Joe Vitalo, president of the Hernando Classroom Teachers Association, offered to give Davey two days of his sick leave at Tuesday's meeting.

"We need to take care of our people and be compassionate," Vitalo said.

He also said he wanted to show that the process can work and that "it's more than something just on paper."

"As a leader, you need to be a role model," he said.

The district's decision follows a recent change in Florida law that gives school districts the option to create a procedure for employees to donate sick time to non-family members.

District officials say many employees will benefit from the policy change. Many have asked for it in the past and have eagerly awaited it.

"That's great," School Board member Cynthia Moore said during a workshop in February.

There are some stipulations.

Whoever donates the sick leave must maintain a two-week balance in his or her own account. District employees are allotted 10 sick days a year, which they can roll over each year.

The recipient of the sick time must provide documentation from the treating physician of the illness, accident or injury. The person must have already exhausted all of his or her time first.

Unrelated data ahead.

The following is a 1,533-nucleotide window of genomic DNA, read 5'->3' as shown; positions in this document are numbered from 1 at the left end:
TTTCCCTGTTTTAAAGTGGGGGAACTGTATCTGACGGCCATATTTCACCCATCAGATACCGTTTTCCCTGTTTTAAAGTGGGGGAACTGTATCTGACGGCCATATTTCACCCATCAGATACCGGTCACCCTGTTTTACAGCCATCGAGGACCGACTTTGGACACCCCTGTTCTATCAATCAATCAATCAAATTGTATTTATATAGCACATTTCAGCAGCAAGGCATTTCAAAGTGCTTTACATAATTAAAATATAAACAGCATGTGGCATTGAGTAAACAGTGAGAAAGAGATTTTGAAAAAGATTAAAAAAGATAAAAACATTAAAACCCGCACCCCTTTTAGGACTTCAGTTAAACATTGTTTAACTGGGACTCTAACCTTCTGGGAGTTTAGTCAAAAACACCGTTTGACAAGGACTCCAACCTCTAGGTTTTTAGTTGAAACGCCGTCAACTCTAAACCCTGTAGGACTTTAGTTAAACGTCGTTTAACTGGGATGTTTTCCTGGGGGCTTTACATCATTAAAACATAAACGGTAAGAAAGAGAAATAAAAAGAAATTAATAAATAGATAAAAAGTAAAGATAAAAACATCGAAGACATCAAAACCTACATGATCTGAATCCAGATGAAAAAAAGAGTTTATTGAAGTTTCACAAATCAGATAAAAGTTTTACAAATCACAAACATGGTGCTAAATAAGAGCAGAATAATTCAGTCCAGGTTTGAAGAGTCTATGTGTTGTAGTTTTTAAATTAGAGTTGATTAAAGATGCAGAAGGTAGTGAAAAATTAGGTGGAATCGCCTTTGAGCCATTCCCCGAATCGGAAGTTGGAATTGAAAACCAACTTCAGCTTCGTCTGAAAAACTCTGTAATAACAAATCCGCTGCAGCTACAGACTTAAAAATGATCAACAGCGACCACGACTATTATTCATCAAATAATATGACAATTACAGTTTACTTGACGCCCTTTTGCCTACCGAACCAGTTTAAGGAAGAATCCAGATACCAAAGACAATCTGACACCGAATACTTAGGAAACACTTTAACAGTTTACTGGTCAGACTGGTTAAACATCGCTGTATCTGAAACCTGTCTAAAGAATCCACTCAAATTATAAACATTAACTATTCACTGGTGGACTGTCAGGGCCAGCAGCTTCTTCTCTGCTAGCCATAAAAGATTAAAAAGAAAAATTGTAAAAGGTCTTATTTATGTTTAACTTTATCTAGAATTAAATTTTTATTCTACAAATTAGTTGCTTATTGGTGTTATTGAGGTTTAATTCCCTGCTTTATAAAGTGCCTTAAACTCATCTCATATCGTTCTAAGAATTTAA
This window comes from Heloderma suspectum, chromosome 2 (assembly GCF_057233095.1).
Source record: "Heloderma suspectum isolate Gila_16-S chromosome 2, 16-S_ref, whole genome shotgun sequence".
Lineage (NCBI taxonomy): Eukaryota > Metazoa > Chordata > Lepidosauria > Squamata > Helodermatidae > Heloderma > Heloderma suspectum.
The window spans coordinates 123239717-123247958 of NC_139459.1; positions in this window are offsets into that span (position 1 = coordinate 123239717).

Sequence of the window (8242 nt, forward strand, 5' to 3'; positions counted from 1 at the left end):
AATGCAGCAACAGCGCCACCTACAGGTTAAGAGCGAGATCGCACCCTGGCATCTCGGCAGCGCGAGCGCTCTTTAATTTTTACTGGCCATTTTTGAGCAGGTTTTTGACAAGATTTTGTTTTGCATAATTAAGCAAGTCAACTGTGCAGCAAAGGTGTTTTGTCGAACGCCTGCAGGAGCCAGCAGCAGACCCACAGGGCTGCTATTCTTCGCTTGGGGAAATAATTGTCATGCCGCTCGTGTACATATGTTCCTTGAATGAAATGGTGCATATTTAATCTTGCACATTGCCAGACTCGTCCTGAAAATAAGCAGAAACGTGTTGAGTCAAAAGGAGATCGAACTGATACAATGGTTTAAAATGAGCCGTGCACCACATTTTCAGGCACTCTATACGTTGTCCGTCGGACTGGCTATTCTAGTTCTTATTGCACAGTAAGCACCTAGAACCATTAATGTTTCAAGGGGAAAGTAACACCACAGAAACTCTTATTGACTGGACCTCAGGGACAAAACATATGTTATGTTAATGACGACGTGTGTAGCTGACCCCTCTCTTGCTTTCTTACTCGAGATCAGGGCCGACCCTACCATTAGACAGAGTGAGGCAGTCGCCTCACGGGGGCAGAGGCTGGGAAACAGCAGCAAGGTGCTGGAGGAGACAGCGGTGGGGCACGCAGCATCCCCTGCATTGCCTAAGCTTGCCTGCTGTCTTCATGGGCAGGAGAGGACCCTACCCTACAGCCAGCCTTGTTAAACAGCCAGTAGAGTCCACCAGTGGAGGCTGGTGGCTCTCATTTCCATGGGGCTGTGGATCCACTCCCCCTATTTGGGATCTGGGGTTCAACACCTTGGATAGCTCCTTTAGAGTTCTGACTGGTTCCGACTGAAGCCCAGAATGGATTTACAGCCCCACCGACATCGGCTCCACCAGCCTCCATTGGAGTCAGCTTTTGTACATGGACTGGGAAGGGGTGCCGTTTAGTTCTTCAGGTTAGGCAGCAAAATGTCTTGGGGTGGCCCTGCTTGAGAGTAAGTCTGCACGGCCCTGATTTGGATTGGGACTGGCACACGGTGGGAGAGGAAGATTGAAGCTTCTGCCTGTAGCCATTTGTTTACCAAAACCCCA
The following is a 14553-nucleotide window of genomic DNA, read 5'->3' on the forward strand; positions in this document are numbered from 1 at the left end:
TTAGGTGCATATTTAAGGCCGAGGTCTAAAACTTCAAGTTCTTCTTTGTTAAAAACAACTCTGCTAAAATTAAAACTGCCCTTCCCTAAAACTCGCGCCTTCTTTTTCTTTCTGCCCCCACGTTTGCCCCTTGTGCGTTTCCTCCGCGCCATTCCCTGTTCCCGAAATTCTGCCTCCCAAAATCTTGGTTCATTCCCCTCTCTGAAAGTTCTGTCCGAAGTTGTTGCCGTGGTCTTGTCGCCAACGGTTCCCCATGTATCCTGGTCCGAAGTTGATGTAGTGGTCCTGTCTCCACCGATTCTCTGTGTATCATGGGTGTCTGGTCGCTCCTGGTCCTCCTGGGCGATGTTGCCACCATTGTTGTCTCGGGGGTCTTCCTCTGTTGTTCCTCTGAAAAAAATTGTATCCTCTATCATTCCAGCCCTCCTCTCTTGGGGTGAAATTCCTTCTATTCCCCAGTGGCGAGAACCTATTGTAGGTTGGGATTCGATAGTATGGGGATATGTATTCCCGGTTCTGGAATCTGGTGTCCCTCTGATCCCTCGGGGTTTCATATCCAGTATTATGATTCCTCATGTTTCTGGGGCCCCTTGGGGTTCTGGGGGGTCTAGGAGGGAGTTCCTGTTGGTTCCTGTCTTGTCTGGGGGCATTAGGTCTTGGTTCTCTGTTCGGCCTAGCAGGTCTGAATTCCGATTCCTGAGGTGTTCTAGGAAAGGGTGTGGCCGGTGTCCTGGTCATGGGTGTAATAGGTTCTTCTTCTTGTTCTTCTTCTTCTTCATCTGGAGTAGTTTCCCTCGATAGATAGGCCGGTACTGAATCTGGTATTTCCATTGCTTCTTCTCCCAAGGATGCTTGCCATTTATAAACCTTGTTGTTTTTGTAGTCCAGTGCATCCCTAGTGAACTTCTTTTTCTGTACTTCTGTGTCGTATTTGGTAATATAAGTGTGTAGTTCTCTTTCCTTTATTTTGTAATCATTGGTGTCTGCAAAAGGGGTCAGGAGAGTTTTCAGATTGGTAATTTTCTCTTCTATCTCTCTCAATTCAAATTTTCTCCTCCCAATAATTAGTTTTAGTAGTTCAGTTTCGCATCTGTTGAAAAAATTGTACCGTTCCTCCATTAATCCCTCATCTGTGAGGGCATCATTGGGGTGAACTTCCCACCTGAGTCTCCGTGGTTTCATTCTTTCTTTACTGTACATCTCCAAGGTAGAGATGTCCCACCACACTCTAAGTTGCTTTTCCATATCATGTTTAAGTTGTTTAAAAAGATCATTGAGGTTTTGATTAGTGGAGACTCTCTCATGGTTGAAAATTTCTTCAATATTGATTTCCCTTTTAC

That's no problem for Davey.

His illness is well-known throughout Springstead and in the district office.

Davey says now he's just waiting for a new liver to become available.

It's a difficult, uncertain process. He's on call all day, every day. He might have to travel to Jacksonville at a moment's notice for the transplant surgery. He can't stray too far for fear he'll miss the call.

The new policy doesn't change that.

But it will help him once he finally gets the call.

"The blessing is I have a number of people who want to donate and have been waiting to donate," Davey said.

Danny Valentine can be reached at or (352) 848-1432. On Twitter: @HernandoTimes.

. To learn more

How to help

Steve Davey

Tax-deductible donations for Steve Davey's liver transplant can be made at HelpHOPELive at Click on "Find a Patient" and write in Steve Davey. He's trying to raise $45,000.

Hernando School Board to let workers donate sick time 03/06/13 [Last modified: Wednesday, March 6, 2013 7:35pm]